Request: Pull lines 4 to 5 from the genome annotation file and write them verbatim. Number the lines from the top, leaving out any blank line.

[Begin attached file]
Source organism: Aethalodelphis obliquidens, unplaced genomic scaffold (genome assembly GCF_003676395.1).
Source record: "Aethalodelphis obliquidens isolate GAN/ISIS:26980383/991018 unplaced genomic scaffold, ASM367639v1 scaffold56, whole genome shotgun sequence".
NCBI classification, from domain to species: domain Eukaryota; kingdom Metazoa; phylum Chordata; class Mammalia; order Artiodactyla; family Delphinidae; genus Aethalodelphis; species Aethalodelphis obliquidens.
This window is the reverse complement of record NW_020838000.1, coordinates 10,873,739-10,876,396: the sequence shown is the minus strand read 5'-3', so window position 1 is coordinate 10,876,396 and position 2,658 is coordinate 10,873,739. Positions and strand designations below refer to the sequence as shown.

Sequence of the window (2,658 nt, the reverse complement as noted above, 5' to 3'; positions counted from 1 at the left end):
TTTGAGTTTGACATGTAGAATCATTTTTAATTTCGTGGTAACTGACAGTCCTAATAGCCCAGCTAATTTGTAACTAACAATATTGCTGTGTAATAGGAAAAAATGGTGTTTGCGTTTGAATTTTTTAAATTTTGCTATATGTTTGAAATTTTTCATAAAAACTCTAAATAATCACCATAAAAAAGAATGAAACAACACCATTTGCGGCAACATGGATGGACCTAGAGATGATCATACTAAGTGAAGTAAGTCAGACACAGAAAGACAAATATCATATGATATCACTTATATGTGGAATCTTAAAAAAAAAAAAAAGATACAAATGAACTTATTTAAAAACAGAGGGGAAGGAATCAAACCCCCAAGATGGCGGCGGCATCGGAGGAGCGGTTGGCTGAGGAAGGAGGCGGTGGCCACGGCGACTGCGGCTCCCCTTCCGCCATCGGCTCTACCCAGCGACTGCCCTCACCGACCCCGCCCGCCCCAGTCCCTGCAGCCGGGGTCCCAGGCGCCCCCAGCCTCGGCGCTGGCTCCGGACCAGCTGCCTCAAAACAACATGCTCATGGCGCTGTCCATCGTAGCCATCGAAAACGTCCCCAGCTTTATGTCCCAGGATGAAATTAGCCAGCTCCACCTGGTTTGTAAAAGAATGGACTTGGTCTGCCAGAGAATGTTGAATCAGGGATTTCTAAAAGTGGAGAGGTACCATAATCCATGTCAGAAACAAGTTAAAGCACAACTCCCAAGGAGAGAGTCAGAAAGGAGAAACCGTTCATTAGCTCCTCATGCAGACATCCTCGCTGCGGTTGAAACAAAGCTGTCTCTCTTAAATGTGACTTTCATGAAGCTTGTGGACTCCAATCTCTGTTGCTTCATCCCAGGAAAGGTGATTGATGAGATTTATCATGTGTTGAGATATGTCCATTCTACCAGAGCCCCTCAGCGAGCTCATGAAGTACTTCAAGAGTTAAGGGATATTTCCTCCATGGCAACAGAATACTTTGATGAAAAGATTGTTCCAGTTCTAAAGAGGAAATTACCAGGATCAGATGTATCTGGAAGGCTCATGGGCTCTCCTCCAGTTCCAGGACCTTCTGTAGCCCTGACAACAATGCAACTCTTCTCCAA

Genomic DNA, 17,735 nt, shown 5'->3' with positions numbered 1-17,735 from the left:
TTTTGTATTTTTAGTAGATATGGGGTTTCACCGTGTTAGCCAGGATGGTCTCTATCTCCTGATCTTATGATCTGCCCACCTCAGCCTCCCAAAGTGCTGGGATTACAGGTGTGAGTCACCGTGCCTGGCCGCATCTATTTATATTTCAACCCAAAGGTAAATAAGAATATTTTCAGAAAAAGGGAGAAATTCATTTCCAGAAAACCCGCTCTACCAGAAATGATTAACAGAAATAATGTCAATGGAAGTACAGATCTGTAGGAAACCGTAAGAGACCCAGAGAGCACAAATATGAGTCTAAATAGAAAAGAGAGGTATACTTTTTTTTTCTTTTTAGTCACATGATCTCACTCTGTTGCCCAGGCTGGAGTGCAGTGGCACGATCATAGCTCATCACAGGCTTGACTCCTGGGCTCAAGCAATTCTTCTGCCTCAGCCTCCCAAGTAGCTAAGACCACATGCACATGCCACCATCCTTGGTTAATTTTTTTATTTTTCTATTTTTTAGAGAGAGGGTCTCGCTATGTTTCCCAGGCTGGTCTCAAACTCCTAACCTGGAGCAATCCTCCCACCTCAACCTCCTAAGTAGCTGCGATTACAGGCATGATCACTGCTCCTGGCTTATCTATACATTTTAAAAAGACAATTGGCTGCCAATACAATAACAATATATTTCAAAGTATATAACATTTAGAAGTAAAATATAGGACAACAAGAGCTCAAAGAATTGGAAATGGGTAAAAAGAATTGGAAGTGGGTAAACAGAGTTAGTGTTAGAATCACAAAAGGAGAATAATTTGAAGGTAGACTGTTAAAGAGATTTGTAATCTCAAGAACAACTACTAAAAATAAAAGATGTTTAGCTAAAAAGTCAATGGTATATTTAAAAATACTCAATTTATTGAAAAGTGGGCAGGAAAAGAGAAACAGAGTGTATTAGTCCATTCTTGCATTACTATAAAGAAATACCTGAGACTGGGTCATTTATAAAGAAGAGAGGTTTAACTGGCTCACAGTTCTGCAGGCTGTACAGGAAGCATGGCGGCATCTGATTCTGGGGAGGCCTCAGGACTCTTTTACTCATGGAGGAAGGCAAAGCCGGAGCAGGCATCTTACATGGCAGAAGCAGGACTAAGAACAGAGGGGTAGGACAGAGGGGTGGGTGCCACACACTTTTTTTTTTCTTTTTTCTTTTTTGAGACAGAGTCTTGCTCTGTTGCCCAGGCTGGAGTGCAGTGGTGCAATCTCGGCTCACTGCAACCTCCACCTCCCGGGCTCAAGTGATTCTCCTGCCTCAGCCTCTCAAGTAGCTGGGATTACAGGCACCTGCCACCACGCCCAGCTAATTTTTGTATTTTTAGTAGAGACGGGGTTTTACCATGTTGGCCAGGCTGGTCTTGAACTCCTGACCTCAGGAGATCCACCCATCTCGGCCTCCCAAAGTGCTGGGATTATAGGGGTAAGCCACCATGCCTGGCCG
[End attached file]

This window is the reverse complement of record NW_020838000.1, coordinates 10,873,739-10,876,396: the sequence shown is the minus strand read 5'-3', so window position 1 is coordinate 10,876,396 and position 2,658 is coordinate 10,873,739. Positions and strand designations below refer to the sequence as shown.

Sequence of the window (2,658 nt, the reverse complement as noted above, 5' to 3'; positions counted from 1 at the left end):